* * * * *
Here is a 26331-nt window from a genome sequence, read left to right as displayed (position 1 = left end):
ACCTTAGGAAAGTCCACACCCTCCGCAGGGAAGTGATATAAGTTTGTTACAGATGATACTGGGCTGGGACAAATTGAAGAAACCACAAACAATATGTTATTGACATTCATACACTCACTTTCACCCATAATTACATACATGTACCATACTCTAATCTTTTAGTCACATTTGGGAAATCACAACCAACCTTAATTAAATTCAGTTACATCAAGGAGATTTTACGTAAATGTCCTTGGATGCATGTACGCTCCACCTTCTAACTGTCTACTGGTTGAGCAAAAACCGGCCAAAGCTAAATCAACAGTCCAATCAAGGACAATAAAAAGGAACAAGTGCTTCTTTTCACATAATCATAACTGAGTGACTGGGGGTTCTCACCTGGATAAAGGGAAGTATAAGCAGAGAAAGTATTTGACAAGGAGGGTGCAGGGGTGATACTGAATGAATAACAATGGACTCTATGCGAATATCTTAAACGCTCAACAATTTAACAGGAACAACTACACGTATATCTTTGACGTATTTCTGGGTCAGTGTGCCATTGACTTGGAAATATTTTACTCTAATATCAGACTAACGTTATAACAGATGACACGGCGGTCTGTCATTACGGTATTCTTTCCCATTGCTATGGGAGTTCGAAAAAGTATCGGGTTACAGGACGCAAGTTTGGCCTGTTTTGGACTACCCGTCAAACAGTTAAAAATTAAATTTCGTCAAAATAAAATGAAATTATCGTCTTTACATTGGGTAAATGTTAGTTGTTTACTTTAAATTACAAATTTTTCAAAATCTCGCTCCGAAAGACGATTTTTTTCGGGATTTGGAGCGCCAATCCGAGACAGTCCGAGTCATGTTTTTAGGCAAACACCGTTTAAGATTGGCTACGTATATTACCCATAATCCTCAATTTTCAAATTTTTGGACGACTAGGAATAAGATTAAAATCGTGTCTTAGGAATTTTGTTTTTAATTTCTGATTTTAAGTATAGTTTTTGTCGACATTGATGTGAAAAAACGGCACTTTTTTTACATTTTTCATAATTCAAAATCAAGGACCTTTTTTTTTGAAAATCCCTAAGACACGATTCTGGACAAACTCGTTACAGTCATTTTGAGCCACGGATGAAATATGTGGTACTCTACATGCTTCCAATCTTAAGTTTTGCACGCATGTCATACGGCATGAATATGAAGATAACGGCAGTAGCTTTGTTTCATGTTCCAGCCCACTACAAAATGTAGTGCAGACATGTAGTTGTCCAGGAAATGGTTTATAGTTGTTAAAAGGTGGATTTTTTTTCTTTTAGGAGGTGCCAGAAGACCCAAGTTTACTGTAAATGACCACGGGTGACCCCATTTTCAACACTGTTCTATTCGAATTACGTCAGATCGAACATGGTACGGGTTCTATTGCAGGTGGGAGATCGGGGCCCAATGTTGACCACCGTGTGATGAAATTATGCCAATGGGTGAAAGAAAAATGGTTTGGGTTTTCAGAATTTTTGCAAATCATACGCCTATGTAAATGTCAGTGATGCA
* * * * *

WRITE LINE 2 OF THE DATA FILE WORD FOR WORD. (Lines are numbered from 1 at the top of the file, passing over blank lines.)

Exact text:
ACCTTAGGAAAGTCCACACCCTCCGCAGGGAAGTGATATAAGTTTGTTACAGATGATACTGGGCTGGGACAAATTGAAGAAACCACAAACAATATGTTATTGACATTCATACACTCACTTTCACCCATAATTACATACATGTACCATACTCTAATCTTTTAGTCACATTTGGGAAATCACAACCAACCTTAATTAAATTCAGTTACATCAAGGAGATTTTACGTAAATGTCCTTGGATGCATGTACGCTCCACCTTCTAACTGTCTACTGGTTGAGCAAAAACCGGCCAAAGCTAAATCAACAGTCCAATCAAGGACAATAAAAAGGAACAAGTGCTTCTTTTCACATAATCATAACTGAGTGACTGGGGGTTCTCACCTGGATAAAGGGAAGTATAAGCAGAGAAAGTATTTGACAAGGAGGGTGCAGGGGTGATACTGAATGAATAACAATGGACTCTATGCGAATATCTTAAACGCTCAACAATTTAACAGGAACAACTACACGTATATCTTTGACGTATTTCTGGGTCAGTGTGCCATTGACTTGGAAATATTTTACTCTAATATCAGACTAACGTTATAACAGATGACACGGCGGTCTGTCATTACGGTATTCTTTCCCATTGCTATGGGAGTTCGAAAAAGTATCGGGTTACAGGACGCAAGTTTGGCCTGTTTTGGACTACCCGTCAAACAGTTAAAAATTAAATTTCGTCAAAATAAAATGAAATTATCGTCTTTACATTGGGTAAATGTTAGTTGTTTACTTTAAATTACAAATTTTTCAAAATCTCGCTCCGAAAGACGATTTTTTTCGGGATTTGGAGCGCCAATCCGAGACAGTCCGAGTCATGTTTTTAGGCAAACACCGTTTAAGATTGGCTACGTATATTACCCATAATCCTCAATTTTCAAATTTTTGGACGACTAGGAATAAGATTAAAATCGTGTCTTAGGAATTTTGTTTTTAATTTCTGATTTTAAGTATAGTTTTTGTCGACATTGATGTGAAAAAACGGCACTTTTTTTACATTTTTCATAATTCAAAATCAAGGACCTTTTTTTTTGAAAATCCCTAAGACACGATTCTGGACAAACTCGTTACAGTCATTTTGAGCCACGGATGAAATATGTGGTACTCTACATGCTTCCAATCTTAAGTTTTGCACGCATGTCATACGGCATGAATATGAAGATAACGGCAGTAGCTTTGTTTCATGTTCCAGCCCACTACAAAATGTAGTGCAGACATGTAGTTGTCCAGGAAATGGTTTATAGTTGTTAAAAGGTGGATTTTTTTTCTTTTAGGAGGTGCCAGAAGACCCAAGTTTACTGTAAATGACCACGGGTGACCCCATTTTCAACACTGTTCTATTCGAATTACGTCAGATCGAACATGGTACGGGTTCTATTGCAGGTGGGAGATCGGGGCCCAATGTTGACCACCGTGTGATGAAATTATGCCAATGGGTGAAAGAAAAATGGTTTGGGTTTTCAGAATTTTTGCAAATCATACGCCTATGTAAATGTCAGTGATGCA